In recent years a few five-a-side teams have found themselves with sponsorship deals amounting up to thousand of pounds contracts. Sponsors feel with the vast numbers of participation in five-a-side football rising in the UK that it is a good place to advertise and tend to sponsor competition winners or league winners at local facilities so that they know that their deals are with the best five-a-side teams around the area.[17]

See also


  1. ^ " - Small Sided Football - Laws of the Game". The FA. Retrieved 2016-05-20. 
  2. ^ David Conn (2012-05-28). "FA votes for smaller-sided matches for young footballers | Football". London: The Guardian. Retrieved 2012-07-16. 
  3. ^ Football (2012-05-28). "Football Association make historic decision on future of youth football for the future good of England". London: Telegraph. Retrieved 2012-07-16. 
  4. ^ Roan, Dan (2012-05-28). "BBC Sport - Football Association vote in favour of youth football changes". Retrieved 2012-07-16. 
  5. ^ "FA changes to youth football – what's in store? « Club Website – News and Updates". 2012-05-31. Retrieved 2012-08-03. 
  6. ^ "SUB football is on the way". Stuff. Retrieved 2017-08-09. 
  7. ^ "Sub Football Call For Teams For 14th Season | Scoop News". Retrieved 2017-08-09.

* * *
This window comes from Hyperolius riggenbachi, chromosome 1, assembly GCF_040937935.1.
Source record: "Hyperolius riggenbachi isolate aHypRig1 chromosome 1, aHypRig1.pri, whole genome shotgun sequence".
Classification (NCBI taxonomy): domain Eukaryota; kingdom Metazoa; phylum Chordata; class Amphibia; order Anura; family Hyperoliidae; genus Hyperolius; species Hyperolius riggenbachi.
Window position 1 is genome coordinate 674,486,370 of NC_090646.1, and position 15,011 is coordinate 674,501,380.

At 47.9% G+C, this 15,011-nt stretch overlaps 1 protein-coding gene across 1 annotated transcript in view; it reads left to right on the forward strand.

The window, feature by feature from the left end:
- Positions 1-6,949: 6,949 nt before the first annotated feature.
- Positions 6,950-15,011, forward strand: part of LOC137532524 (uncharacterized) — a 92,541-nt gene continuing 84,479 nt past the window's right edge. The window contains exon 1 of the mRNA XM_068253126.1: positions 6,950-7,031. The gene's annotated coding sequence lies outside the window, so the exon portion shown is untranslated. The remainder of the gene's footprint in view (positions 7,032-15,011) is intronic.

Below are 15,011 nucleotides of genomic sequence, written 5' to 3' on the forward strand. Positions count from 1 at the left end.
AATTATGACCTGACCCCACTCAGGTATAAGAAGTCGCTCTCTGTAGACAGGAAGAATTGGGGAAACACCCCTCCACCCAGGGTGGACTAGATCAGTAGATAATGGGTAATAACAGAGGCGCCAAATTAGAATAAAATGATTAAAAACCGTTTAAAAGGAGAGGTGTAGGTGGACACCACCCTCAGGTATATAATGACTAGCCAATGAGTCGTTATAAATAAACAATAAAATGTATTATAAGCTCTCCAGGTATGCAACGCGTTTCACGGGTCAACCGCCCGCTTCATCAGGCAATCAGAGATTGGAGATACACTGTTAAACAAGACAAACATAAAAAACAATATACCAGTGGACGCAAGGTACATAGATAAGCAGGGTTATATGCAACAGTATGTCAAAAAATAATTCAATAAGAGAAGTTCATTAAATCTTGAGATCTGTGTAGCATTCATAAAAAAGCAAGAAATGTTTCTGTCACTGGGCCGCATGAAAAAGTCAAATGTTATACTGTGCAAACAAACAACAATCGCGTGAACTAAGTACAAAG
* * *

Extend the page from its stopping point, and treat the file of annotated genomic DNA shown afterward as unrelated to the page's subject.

8. ^ Terry Macalister (2007-09-03). "Popularity of five-a-side kicks off profits | Business". London: The Guardian. Retrieved 2012-08-03. 
  9. ^ ESPN FC, Relegation Zone, Sep. 20, 2012, Soccer's big takeover
  10. ^ New York Times, July 23, 2010, Soccer's Growth in the U.S. Seems Steady
  11. ^, Jan. 6, 2011, The History of Women's High School Soccer
  12. ^ a b AYSO National Rules & Regulations AYSO 2011 - 2012 Version
  13. ^ At a Glance | US Youth Soccer
  14. ^ About AYSO
  15. ^ Fun-Fair-Positive Soccer (FFPS) - Houston Youth Soccer for Kids
  16. ^ Fun-Fair-Positive Soccer (FFPS) - Houston Soccer for Kids - Katy and the Greater Houston Area
  17. ^ Hans Kundnani (2006-10-03). "Five-a-side fever nets increased turnover for Powerleague | Business". London: The Guardian. Retrieved 2012-08-03.